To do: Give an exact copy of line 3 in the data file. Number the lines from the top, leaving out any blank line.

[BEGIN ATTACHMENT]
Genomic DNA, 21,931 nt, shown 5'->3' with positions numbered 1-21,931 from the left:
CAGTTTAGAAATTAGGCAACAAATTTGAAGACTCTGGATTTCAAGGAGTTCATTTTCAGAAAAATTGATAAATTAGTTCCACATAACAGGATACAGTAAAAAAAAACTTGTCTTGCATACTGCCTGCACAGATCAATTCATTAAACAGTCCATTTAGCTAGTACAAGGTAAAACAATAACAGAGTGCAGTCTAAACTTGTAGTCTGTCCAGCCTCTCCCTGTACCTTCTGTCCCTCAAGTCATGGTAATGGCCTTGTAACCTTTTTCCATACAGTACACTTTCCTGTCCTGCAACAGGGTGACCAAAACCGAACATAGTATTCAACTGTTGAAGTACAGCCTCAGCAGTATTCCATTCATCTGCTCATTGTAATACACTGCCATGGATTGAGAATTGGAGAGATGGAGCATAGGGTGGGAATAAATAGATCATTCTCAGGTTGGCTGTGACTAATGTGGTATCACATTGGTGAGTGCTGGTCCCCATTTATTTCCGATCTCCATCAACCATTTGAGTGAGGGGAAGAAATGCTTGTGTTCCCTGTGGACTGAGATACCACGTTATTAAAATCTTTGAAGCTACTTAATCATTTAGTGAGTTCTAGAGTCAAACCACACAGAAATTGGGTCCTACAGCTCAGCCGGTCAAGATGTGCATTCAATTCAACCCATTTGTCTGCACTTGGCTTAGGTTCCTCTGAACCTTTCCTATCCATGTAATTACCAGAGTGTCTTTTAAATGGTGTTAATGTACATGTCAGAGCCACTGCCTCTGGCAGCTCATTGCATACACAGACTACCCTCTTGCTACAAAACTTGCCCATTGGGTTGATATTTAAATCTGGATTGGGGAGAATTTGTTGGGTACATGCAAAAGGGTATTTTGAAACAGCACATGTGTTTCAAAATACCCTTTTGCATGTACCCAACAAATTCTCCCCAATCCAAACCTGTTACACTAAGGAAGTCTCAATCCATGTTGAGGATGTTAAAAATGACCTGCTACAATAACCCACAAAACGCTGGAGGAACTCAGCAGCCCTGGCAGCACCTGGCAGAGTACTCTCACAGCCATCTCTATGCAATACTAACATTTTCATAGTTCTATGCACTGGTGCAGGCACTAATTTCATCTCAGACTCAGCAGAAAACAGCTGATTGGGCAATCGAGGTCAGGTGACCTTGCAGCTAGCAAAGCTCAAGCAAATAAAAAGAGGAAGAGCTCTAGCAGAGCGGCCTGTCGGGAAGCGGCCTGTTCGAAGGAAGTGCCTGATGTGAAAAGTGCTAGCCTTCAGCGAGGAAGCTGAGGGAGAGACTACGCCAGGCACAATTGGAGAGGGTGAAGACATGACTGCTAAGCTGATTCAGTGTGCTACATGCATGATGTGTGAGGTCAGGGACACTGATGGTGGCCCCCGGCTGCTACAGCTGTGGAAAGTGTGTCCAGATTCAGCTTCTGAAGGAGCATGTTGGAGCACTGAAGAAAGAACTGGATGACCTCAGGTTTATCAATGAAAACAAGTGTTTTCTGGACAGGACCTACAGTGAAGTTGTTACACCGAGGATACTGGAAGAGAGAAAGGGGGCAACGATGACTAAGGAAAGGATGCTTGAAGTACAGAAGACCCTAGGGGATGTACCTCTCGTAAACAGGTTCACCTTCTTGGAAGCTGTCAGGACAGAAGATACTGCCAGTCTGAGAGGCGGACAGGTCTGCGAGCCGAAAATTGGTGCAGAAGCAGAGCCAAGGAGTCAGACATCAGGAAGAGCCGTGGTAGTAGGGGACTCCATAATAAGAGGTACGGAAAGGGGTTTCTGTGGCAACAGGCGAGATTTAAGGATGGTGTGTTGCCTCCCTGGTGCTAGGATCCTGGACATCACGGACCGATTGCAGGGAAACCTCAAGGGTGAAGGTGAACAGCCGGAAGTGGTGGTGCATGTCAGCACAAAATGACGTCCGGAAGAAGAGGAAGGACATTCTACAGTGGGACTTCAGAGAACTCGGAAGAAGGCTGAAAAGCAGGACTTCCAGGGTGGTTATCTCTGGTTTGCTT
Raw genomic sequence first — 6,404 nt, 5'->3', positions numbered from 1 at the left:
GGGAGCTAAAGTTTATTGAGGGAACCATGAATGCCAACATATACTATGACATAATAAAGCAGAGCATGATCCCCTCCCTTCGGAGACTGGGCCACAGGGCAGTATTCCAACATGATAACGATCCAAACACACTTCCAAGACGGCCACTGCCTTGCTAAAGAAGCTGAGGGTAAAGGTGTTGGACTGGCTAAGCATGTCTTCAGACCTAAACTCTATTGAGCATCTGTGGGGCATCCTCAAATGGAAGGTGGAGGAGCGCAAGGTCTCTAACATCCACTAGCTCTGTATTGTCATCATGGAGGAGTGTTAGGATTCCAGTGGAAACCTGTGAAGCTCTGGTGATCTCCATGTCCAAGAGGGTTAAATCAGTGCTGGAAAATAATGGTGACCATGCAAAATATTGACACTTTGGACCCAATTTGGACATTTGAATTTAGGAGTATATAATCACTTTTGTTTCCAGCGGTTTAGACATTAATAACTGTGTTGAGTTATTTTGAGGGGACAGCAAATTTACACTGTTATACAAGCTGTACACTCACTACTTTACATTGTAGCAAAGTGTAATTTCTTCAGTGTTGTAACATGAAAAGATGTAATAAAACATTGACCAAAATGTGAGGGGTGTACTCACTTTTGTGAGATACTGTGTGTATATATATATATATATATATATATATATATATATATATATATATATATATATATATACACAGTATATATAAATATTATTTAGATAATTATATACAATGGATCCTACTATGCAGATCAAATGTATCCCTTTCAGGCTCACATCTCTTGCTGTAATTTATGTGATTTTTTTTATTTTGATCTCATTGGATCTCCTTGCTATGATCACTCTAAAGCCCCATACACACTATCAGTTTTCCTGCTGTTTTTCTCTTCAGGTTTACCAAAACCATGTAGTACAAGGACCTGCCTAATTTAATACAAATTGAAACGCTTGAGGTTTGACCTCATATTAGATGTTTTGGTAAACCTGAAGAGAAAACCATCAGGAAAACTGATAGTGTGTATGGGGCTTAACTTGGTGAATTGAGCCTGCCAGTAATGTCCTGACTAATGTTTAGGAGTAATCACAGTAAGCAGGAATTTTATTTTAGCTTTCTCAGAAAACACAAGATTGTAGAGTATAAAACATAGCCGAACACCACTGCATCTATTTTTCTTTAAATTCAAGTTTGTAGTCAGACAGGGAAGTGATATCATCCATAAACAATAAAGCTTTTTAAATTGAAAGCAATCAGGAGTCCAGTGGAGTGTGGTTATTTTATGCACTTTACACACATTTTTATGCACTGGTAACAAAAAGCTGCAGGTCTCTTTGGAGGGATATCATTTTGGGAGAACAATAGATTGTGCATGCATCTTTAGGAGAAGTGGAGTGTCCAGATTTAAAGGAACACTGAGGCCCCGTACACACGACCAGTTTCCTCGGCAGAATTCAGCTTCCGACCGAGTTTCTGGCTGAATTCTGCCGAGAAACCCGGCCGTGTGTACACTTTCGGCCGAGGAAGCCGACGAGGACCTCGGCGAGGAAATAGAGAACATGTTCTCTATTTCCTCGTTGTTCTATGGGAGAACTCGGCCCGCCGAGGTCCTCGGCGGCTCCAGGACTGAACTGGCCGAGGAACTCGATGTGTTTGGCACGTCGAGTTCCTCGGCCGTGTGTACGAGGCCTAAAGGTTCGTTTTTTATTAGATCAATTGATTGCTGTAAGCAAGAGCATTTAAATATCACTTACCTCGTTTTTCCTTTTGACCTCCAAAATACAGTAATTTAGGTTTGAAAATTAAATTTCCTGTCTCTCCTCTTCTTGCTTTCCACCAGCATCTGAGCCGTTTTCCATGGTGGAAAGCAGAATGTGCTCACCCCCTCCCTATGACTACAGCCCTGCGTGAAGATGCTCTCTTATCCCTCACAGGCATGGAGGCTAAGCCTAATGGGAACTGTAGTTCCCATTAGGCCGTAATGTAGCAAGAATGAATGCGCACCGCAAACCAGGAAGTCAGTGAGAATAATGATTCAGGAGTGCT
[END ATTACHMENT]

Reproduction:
Raw genomic sequence first — 6,404 nt, 5'->3', positions numbered from 1 at the left: